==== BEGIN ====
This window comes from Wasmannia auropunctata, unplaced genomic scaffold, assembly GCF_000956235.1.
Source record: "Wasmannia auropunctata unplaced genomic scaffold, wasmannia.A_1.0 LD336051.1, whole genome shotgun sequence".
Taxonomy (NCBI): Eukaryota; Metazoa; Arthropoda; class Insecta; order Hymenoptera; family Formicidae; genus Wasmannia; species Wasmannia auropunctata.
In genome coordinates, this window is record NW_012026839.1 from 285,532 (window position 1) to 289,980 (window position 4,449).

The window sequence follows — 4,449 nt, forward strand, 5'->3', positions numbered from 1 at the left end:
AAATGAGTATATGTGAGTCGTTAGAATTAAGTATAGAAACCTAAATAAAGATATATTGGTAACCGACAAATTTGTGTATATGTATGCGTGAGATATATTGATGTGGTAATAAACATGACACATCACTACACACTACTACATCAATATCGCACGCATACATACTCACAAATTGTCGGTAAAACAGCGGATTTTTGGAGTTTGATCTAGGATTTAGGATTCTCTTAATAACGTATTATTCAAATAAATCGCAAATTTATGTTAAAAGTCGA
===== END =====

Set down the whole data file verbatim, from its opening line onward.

This window comes from Wasmannia auropunctata, unplaced genomic scaffold, assembly GCF_000956235.1.
Source record: "Wasmannia auropunctata unplaced genomic scaffold, wasmannia.A_1.0 LD336051.1, whole genome shotgun sequence".
Taxonomy (NCBI): Eukaryota; Metazoa; Arthropoda; class Insecta; order Hymenoptera; family Formicidae; genus Wasmannia; species Wasmannia auropunctata.
In genome coordinates, this window is record NW_012026839.1 from 285,532 (window position 1) to 289,980 (window position 4,449).

The window sequence follows — 4,449 nt, forward strand, 5'->3', positions numbered from 1 at the left end:
AAATGAGTATATGTGAGTCGTTAGAATTAAGTATAGAAACCTAAATAAAGATATATTGGTAACCGACAAATTTGTGTATATGTATGCGTGAGATATATTGATGTGGTAATAAACATGACACATCACTACACACTACTACATCAATATCGCACGCATACATACTCACAAATTGTCGGTAAAACAGCGGATTTTTGGAGTTTGATCTAGGATTTAGGATTCTCTTAATAACGTATTATTCAAATAAATCGCAAATTTATGTTAAAAGTCGA